Hearing Aid Research

Hearing Aid Research and Development

When he left AR, Villchur went back to working as a researcher. He chose the field of hearing aids, since he felt that there was considerable room for improvement in these devices. He pointed out to an interviewer that when you see a person with eyeglasses, you assume that whatever vision problem they might have is fully corrected by their glasses. But when you see a person with a hearing aid, you assume that the person still has hearing difficulties. He set out to change that, and spent several years investigating the problem in his home laboratory in Woodstock, NY.

Edgar Villchur in his home lab, 1970s, working on the hearing aid prototype
Edgar Villchur in his home lab, 1970s, working on the hearing aid prototype

Villchur worked with many volunteer subjects to analyze the various types of hearing loss. He discovered that traditional hearing aids of the day amplified loud sounds to the same extent as quiet sounds. He quickly realized, however, that quiet sounds needed more amplification than loud sounds. In fact, loud sounds might need no amplification at all. Many of his subjects complained that their hearing aids made soft sounds audible, but amplified moderately loud sounds to a painful level.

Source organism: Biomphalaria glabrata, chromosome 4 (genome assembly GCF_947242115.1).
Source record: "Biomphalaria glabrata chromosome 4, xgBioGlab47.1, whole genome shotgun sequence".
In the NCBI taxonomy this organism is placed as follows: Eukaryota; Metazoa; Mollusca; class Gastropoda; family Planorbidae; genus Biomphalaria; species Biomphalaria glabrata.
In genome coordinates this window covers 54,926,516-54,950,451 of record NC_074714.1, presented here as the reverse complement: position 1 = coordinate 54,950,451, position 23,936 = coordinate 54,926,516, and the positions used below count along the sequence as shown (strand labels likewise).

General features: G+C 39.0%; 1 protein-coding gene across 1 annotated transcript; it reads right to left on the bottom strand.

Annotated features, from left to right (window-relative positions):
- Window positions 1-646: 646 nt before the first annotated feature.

By 1973, he had come up with a revolutionary concept in hearing aid design—the idea of using multi-channel compression to make up for the variable loss of loudness. Each patient’s audiogram, combined with individual testing, would determine the correct program for that person. It was multi-channel so that those with hearing losses in specific frequency ranges could receive amplification where needed. More importantly, he used “wide dynamic range compression” (WDRC). Unlike the previous “compression limiting” circuits, which limited loud sounds to a certain level but did nothing to increase the gain for quiet sounds, Villchur’s WDRC amplifiers increased gain for softer sounds without excessively amplifying louder sounds.

Rather than apply for a patent, he decided to publish his findings and make them available to anyone who wanted to use them. Fred Waldhauer of Bell Labs heard Villchur lecture on this new hearing aid system and started a Bell Labs project to develop a hearing aid. Bell Labs did not continue with the project, but Waldhauer went on to work for ReSound and bought the rights from them for the work that had been done to that point. ReSound manufactured a programmable hearing aid based on Villchur’s principles. Over the next twenty-five years, Villchur’s innovations became the industry standard for hearing aid design. It is nearly impossible to find a hearing aid today – digital or analog – that does not use multi-channel wide dynamic range compression.

Edgar Villchur has written three books and over one hundred and fifty articles on high fidelity, sound reproduction, audio engineering, and hearing aid technology in both peer-reviewed scientific journals and popular magazines, including two articles written when he was ninety years old. At the 1995 meeting of the Acoustical Society of America he received the Life Achievement Award from the American Auditory Society.